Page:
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Why Seahawks shouldn’t forego free agency for comp picks

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NFL: NFC Championship-Green Bay Packers at San Francisco 49ers Kirby Lee-USA TODAY Sports

Two years ago, during the NFL free agency period following the 2017 season, many fans of the Seattle Seahawks were upset that the team signed role players that offset the comp picks the team would have otherwise been awarded for the departure of several key players. The team had failed to qualify for the playoffs, as a Blair Walsh miss in the season finale against the Arizona Cardinals left the team at 9-7 and outside of the playoffs for the only time during the Russell Wilson era. That season led to the team overhauling the coaching staff, with Darrell Bevell, Tom Cable and Kris Richard all being shown the door, and Brian Schottenheimer, Mike Solari and Ken Norton brought in to replace them.

New coordinators weren’t the only changes, as free agency saw several players both arrive and depart. Those players who left via free agency included:

  • Jimmy Graham,
  • Paul Richardson,
  • Sheldon Richardson and
  • Luke Willson,

While those added were:

  • Barkevious Mingo,
  • Jaron Brown,
  • D.J. Fluker,
  • Ed Dickson and
  • Shamar Stephen.

The fact that the number of free agents signed that offseason exceeded the number of free agents lost led directly to the team not being awarded any comp picks in the 2020 draft. That led to an uproar from fans who were disappointed in the team’s actions, as some would have preferred to have skipped adding role players in order to retain the upside of draft picks. With that in mind, let’s take a very rough look at the type of return comp picks can reasonably be expected to generate and compare it to what the Seahawks actually got out of the players they signed.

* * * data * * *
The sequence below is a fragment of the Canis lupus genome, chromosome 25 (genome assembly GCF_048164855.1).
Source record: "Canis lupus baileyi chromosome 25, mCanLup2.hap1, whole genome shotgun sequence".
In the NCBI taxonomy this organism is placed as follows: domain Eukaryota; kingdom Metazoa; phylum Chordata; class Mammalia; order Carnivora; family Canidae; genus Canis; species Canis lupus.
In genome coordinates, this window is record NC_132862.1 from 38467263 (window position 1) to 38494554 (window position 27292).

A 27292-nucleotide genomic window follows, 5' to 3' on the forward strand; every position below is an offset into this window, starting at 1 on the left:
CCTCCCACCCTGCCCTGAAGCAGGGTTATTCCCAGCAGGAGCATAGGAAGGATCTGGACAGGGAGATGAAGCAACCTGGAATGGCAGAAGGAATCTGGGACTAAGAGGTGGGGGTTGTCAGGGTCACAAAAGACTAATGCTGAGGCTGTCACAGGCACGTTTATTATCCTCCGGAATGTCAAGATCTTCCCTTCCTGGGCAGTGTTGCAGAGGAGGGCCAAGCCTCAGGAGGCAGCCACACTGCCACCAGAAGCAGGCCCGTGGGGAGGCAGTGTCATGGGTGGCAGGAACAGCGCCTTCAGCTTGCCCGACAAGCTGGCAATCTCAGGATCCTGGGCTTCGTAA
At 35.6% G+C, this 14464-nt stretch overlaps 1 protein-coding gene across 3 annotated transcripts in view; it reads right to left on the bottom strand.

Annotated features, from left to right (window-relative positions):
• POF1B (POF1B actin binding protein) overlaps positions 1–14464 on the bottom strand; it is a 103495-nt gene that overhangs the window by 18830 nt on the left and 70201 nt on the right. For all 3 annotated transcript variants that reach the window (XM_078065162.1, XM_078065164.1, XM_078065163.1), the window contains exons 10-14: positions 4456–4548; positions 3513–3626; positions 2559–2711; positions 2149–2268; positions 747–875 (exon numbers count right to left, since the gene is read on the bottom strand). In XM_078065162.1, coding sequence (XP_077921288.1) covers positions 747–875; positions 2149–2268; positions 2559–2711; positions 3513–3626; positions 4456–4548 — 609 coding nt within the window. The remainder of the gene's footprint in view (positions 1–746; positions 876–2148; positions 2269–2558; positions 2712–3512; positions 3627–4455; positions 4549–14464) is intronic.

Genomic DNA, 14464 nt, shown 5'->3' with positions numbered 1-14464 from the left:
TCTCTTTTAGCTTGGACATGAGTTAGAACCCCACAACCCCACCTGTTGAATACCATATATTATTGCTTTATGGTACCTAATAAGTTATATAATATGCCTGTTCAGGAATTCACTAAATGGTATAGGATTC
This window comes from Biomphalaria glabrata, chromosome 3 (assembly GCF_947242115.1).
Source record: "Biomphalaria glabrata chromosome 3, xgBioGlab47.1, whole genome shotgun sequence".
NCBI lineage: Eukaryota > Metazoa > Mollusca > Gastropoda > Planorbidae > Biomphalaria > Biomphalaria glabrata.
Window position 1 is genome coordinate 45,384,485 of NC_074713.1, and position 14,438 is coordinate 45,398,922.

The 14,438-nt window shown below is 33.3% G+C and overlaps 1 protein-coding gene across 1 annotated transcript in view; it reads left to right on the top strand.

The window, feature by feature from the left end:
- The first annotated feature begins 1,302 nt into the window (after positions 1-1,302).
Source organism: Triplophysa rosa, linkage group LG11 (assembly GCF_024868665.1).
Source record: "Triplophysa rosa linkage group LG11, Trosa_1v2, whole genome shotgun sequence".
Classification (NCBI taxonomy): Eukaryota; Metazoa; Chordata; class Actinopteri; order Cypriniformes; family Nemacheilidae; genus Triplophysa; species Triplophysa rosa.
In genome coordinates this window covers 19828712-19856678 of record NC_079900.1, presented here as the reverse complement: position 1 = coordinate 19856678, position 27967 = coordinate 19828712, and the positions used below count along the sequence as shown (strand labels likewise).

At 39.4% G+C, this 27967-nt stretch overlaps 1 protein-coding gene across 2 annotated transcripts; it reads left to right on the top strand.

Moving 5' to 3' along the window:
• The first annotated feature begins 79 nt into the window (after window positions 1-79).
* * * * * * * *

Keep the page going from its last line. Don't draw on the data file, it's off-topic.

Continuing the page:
Now, that said, the tool we’ll be using for this analysis is AV. AV is far, far from perfect. It’s a machete when you need a scalpel and it’s a machete when you need a combine. That said, it’s a tool which does provide some sort of utility in the evaluation of players across multiple positions and seasons, so it’s what I’ll be using today.

The first thing I’m going to do is to take a look at the expected outcomes of using the comp picks that the team could have been awarded to draft players. The four players who left and might have qualified for a comp pick and the round of corresponding pick are as follows:

  • Graham: 3rd or 4th round pick
  • Paul Richardson: 4th round pick
  • Sheldon Richardson: 5th round pick
  • Willson: 7th round pick

Now, just as a note, the Willson departure would not likely have generated a pick because the salary for which he signed with the Detroit Lions was low enough that the three other picks would have pushed it below the 32nd ranked salary in the calculation. That said, I’m going to include it in the computation here simply because it’s a seventh round pick and those, frankly, aren’t worth a whole lot.

For each of the comp picks, I’m simply going to maximize the expected return by using using the absolute highest pick corresponding to the round in question. So, for Graham I’ll use the expected value of the highest 3rd round comp pick from the 2019 NFL Draft, for Richardson the highest value of the first 5th round pick and so on. With that methodology laid out, here are the expected five year returns of the comp picks that might have been awarded following the departure of each of these players:

  • Graham: 7.1
  • Richardson: 3.4
  • Richardson: 2.3
  • Willson: 0.1
  • Total: 12.9

For comparison, here is the AV generated by the players the Seahawks signed that cancelled out those possible comp picks:

  • Mingo: 7
  • Brown: 4
  • Dickson: 1
  • Stephen: 6
  • Total: 18